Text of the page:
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What is a Counter-Petition and Why Should I File One?

Posted by Gina Colaluca | Jul 17, 2017 | 0 Comments

When you are served with a Petition for Dissolution of Marriage, the Petition should come with a Summons indicating you must appear in the case and write a written response to the Petition for Dissolution of Marriage. However, did you also know that you have a right to file your own Petition for Dissolution of Marriage against your spouse even though you've already been served with your spouse's Petition for Dissolution of Marriage? In other words, you have a right to sue your spouse back even though they have already sued you first. When a party files their own Petition for Dissolution of Marriage after they have already been served with a Petition for Dissolution of Marriage from their spouse, the second Petition for Dissolution of Marriage is called a Counter-Petition for Dissolution of Marriage.

A Counter-Petition for Dissolution of Marriage is a legal complaint just like any other Petition for Dissolution of Marriage. As a result, you will incur an additional filing fee if you file a Counter-Petition for Dissolution of Marriage. The Counter-Petition for Dissolution of Marriage basically indicates that the person who was originally served with a Petition for Dissolution of Marriage also wants the divorce. In fact, the Petition for Dissolution of Marriage and the Counter-Petition for Dissolution of Marriage will look very similar, and may even allege the same facts or request the same outcome of the case on division of property, parenting time, and other issues. If that is the case, then why would a responding party pay extra money to file a Counter-Petition for Dissolution of Marriage that says the same thing as their spouse's Petition for Dissolution of Marriage? The answer is: filing a Counter-Petition for Dissolution of Marriage protects you from having your case dismissed even when you still want to get a divorce.

When a party files a Petition for Dissolution of Marriage, they are asking the court to open their case and grant their divorce. However, the party who files the Petition for Dissolution of Marriage has the right to withdraw or dismiss their Petition for Dissolution of Marriage at any time for any reason. This is called “voluntary dismissal.” If your spouse's Petition is the only Petition before the Court and they choose to voluntarily dismiss their Petition, then the entire case would be dismissed along with their Petition even if you still want the divorce. However, if you had filed a Counter-Petition for Dissolution of Marriage, the Court could still move forward on your Counter-Petition for Dissolution of Marriage even if your spouse decides to dismiss their Petition for Dissolution of Marriage. As a result, as long as you file a Counter-Petition, your case will not be dismissed even if your spouse decides he or she wants to dismiss your case.

For example, say your spouse initially filed a Petition for Dissolution of Marriage against you requesting a divorce. You appeared in the case, answered the Petition, and motioned the court for maintenance, but did not file a Counter-Petition for Dissolution of Marriage. The Court grants your motion for maintenance. If your spouse does not want to pay you the maintenance, your spouse could simply dismiss his or her Petition for Dissolution of Marriage, resulting in a dismissal of the entire case. However, had you filed a Counter-Petition for Dissolution of Marriage, your spouse would not be able to dismiss your entire case in order to skirt his or her maintenance obligation.  Rather, he or she could dismiss his or her Petition for Dissolution of Marriage, but the case would continue on your Counter-Petition for Dissolution of Marriage.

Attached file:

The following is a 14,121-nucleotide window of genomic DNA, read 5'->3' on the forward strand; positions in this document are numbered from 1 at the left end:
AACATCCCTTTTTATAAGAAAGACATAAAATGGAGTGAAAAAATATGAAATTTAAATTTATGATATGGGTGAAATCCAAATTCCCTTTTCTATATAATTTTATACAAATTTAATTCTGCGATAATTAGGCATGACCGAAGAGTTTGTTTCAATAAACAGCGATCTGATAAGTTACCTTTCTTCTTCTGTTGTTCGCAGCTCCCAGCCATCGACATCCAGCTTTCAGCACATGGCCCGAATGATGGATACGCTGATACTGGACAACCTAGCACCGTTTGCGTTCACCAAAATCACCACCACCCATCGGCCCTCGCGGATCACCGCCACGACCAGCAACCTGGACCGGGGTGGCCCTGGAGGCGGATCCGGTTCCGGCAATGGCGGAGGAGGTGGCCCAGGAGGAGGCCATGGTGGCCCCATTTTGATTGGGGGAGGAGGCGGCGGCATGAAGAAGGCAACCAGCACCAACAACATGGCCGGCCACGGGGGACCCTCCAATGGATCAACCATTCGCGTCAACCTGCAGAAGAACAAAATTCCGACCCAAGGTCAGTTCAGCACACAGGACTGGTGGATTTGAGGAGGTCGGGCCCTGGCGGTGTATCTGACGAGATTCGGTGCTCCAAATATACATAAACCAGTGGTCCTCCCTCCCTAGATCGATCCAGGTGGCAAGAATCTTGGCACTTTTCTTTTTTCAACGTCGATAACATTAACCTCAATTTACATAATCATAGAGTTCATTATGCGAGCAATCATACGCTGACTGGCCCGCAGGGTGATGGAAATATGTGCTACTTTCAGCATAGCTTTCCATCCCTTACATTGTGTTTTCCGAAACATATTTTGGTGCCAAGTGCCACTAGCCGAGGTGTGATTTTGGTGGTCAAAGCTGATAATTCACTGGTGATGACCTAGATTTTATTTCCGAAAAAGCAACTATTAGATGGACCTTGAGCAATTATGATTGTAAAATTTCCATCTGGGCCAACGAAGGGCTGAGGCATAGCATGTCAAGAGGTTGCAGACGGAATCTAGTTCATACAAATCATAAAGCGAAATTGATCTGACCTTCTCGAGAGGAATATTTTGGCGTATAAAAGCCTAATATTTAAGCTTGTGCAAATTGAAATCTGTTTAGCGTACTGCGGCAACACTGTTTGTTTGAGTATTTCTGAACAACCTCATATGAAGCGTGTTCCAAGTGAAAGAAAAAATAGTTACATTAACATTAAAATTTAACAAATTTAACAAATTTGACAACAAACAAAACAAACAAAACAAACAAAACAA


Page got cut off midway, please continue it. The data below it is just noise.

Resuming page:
I always strongly suggest my clients file a Counter-Petition for Dissolution of Marriage if their spouse is the party who initiated the divorce proceedings. Although you have to incur an extra filing fee to file a Counter-Petition for Dissolution of Marriage, in my opinion, it is worth it and could save you a lot of money and grief later on. If your spouse were to ever decide to dismiss his or her Petition for Dissolution of Marriage and you have no Counter-Petition on file, your entire case will be dismissed regardless of how much progress you have made in the case. If the case is dismissed and you still want the divorce, you have to start over from scratch and file your own Petition for Dissolution of Marriage, at which time you will have to pay a filing fee anyways. For instance, I once had a client whose case was dismissed the day of trial, simply because he chose not to file a Counter-Petition for Dissolution of Marriage at the beginning of the case to avoid the filing fee. This client had to re-file the case and start all over, even though he had previously litigated the case for nearly two years. It is important to note that there are certain rules and restrictions in filing a Counter-Petition for Dissolution of Marriage. If you have missed the deadline to file, you will have to ask the court for permission to file a Counter-Petition for Dissolution of Marriage. As a result, it is always wise to seek the advice of an attorney in properly drafting and filing a Counter-Petition for Dissolution of Marriage. If you have been served with a divorce and would like to ensure you file a Counter-Petition, feel free to contact our office for your free consultation today.

About the Author

Gina Colaluca

Gina L. Colaluca began working as an Associate Attorney at the Law Offices of Laura A. Holwell in 2013, where she focused her practice mainly in Family Law. She now continues to focus on Family Law, as well as Insurance Law and Appellate Law, here at Holwell Law Group, LLC.

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